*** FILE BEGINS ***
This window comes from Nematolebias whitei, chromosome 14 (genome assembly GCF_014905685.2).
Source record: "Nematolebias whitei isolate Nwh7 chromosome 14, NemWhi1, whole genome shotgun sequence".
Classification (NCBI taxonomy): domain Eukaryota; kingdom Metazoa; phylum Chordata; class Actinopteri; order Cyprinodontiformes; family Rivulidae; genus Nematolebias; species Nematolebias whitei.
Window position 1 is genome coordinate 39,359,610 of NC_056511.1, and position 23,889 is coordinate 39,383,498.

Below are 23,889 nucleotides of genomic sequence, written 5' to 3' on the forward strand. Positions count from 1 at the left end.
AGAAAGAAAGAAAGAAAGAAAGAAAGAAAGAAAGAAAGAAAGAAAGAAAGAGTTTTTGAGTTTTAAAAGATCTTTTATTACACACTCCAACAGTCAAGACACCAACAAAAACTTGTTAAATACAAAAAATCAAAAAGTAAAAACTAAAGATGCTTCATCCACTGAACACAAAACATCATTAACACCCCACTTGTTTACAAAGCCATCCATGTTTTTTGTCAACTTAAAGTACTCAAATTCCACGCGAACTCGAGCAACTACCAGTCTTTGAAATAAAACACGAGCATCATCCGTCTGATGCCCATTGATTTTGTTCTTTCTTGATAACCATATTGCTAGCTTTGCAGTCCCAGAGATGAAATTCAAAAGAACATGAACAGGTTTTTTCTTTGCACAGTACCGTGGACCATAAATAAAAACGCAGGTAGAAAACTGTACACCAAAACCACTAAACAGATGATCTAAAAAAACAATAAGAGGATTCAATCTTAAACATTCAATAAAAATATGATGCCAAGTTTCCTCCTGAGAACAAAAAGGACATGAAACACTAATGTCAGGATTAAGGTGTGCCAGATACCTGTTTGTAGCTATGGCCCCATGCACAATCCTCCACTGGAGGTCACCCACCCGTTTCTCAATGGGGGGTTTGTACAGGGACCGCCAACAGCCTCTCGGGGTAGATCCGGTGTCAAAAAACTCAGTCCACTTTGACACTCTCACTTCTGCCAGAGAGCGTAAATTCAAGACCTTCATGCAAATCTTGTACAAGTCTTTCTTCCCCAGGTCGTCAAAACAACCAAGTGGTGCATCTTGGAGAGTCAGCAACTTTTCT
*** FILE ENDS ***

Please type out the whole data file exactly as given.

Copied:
This window comes from Nematolebias whitei, chromosome 14 (genome assembly GCF_014905685.2).
Source record: "Nematolebias whitei isolate Nwh7 chromosome 14, NemWhi1, whole genome shotgun sequence".
Classification (NCBI taxonomy): domain Eukaryota; kingdom Metazoa; phylum Chordata; class Actinopteri; order Cyprinodontiformes; family Rivulidae; genus Nematolebias; species Nematolebias whitei.
Window position 1 is genome coordinate 39,359,610 of NC_056511.1, and position 23,889 is coordinate 39,383,498.

Below are 23,889 nucleotides of genomic sequence, written 5' to 3' on the forward strand. Positions count from 1 at the left end.
AGAAAGAAAGAAAGAAAGAAAGAAAGAAAGAAAGAAAGAAAGAAAGAAAGAGTTTTTGAGTTTTAAAAGATCTTTTATTACACACTCCAACAGTCAAGACACCAACAAAAACTTGTTAAATACAAAAAATCAAAAAGTAAAAACTAAAGATGCTTCATCCACTGAACACAAAACATCATTAACACCCCACTTGTTTACAAAGCCATCCATGTTTTTTGTCAACTTAAAGTACTCAAATTCCACGCGAACTCGAGCAACTACCAGTCTTTGAAATAAAACACGAGCATCATCCGTCTGATGCCCATTGATTTTGTTCTTTCTTGATAACCATATTGCTAGCTTTGCAGTCCCAGAGATGAAATTCAAAAGAACATGAACAGGTTTTTTCTTTGCACAGTACCGTGGACCATAAATAAAAACGCAGGTAGAAAACTGTACACCAAAACCACTAAACAGATGATCTAAAAAAACAATAAGAGGATTCAATCTTAAACATTCAATAAAAATATGATGCCAAGTTTCCTCCTGAGAACAAAAAGGACATGAAACACTAATGTCAGGATTAAGGTGTGCCAGATACCTGTTTGTAGCTATGGCCCCATGCACAATCCTCCACTGGAGGTCACCCACCCGTTTCTCAATGGGGGGTTTGTACAGGGACCGCCAACAGCCTCTCGGGGTAGATCCGGTGTCAAAAAACTCAGTCCACTTTGACACTCTCACTTCTGCCAGAGAGCGTAAATTCAAGACCTTCATGCAAATCTTGTACAAGTCTTTCTTCCCCAGGTCGTCAAAACAACCAAGTGGTGCATCTTGGAGAGTCAGCAACTTTTCT